December 14, 2007
Stocking stuffers can be anything from holiday candy to money, but in the end, as long as the stuffers bring a smile to the recipient’s face, it’ll be a success.
Though some Web sites give detailed directions on how to stuff a stocking properly, the contents just need to be a little something extra.
Ginnie Bailey of Clovis offers a simple and sure to please option.
“Money — it’s always the right size and the right color,” she said.
One year, Annette Black of Farwell gave all of her children hangers in their stockings.
“They would come home from college with their laundry and never came with hangers,” said Black, miming her children taking handfuls of her hangers out her closet. “I told them I got them something they’ve always wanted.”
“I put lot of little stuff that means something to them,” Sherry Defoor said of her two children’s stockings. “And candy. Always candy.”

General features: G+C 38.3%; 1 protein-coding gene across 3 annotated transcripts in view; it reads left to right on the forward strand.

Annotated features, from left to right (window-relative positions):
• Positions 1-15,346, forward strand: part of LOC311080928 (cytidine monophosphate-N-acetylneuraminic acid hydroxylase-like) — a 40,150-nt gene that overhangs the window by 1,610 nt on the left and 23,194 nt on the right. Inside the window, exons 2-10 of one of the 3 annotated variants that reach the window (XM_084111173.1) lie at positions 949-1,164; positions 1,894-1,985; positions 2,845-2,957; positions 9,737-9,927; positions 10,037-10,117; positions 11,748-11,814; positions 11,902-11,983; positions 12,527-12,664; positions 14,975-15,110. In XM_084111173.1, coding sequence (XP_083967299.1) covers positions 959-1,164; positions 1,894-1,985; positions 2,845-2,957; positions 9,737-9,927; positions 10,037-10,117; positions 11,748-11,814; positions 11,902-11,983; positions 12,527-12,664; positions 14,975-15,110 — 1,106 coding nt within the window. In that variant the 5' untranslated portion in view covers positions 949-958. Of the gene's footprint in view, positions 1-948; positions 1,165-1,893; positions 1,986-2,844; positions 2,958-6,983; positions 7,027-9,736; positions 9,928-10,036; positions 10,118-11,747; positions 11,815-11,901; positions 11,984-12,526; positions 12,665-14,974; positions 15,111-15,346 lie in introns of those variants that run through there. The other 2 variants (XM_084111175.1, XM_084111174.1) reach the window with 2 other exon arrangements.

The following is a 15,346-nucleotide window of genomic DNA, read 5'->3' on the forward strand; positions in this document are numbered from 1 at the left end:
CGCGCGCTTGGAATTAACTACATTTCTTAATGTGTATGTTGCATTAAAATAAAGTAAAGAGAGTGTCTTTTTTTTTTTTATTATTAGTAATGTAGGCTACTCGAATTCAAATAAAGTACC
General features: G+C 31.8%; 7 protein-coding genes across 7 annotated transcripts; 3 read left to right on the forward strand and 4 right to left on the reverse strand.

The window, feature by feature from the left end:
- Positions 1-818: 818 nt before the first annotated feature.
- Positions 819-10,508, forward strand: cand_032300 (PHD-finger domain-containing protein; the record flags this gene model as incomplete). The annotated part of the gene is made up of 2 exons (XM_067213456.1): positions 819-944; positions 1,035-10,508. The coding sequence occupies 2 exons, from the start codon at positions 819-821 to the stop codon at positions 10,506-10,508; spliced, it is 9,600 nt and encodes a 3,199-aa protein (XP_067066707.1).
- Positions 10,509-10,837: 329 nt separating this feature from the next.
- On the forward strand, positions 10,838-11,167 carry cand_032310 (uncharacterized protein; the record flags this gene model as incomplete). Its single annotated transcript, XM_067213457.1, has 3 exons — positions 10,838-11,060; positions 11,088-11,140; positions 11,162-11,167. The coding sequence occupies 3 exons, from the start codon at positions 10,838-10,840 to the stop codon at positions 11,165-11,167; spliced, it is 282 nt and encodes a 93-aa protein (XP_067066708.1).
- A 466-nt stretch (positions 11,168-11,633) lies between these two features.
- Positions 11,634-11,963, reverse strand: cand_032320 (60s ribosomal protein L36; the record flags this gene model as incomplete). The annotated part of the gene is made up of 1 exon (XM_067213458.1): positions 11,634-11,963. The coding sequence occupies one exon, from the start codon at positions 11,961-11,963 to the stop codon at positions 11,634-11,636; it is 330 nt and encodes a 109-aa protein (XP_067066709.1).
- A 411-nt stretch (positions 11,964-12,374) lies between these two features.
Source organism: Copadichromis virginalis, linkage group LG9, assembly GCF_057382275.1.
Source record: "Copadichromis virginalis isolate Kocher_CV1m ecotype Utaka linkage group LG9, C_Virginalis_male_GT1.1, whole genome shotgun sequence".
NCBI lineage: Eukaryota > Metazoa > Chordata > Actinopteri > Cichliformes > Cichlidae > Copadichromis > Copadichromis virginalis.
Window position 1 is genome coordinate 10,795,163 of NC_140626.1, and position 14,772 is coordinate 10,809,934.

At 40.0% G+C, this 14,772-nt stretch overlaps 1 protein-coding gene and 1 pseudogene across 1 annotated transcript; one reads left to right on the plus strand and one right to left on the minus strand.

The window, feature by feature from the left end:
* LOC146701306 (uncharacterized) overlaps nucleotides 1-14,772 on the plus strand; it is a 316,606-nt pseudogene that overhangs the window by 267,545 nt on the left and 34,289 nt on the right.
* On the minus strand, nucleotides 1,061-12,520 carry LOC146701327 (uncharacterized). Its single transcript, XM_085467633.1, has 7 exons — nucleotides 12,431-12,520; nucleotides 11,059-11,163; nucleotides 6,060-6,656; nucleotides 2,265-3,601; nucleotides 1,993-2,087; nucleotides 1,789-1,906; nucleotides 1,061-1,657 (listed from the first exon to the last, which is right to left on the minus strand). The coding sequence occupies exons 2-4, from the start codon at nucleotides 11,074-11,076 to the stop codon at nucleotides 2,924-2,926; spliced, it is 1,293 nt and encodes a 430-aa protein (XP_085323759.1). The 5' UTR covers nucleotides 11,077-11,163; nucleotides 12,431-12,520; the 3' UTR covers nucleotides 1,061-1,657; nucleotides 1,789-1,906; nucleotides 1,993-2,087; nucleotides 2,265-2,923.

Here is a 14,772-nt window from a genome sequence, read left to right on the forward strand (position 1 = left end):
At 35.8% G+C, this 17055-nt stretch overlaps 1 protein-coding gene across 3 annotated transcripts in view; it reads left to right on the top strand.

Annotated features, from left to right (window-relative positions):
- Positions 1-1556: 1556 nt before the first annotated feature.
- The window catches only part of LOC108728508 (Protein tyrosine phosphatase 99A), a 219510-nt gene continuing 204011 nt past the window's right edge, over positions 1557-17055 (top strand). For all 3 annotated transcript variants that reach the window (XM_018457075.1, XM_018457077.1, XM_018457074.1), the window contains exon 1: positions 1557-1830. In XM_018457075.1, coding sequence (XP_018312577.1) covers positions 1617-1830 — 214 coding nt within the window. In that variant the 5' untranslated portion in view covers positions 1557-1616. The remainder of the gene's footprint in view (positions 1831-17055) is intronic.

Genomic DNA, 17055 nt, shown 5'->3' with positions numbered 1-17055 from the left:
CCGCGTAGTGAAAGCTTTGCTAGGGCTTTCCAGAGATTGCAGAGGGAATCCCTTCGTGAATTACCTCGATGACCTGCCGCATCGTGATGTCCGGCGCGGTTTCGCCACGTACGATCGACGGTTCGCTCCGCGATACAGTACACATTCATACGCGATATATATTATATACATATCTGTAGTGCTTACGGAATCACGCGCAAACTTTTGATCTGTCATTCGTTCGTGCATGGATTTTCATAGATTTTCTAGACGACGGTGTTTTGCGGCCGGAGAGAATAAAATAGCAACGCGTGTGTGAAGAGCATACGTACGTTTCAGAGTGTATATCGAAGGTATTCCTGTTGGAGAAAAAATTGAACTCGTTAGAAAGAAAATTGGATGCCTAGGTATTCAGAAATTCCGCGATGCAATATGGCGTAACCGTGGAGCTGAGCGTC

In the Defoor home, only the children get a plump stocking for Christmas. And it’s always topped off with an orange.
Joanie Hancock of Clovis has a whole list of things she could give as stuffers. Many of them are located in the Main Street Crafter’s Mall, where Hancock has a booth. Green chili mixes, oranges, apples, bookmarks, and hand lotions were some of the things she listed.
Many trinkets are fashioned with Christmas in mind during this time of year. Many candies come packaged in the shape of a candy cane, while scratch-off lottery tickets get a peppermint-scent. Evergreen, apple pie and snow scented candles begin to show up on the shelves of your local grocery store.
In the end, as long as you can stuff it in a stocking, it will do the trick.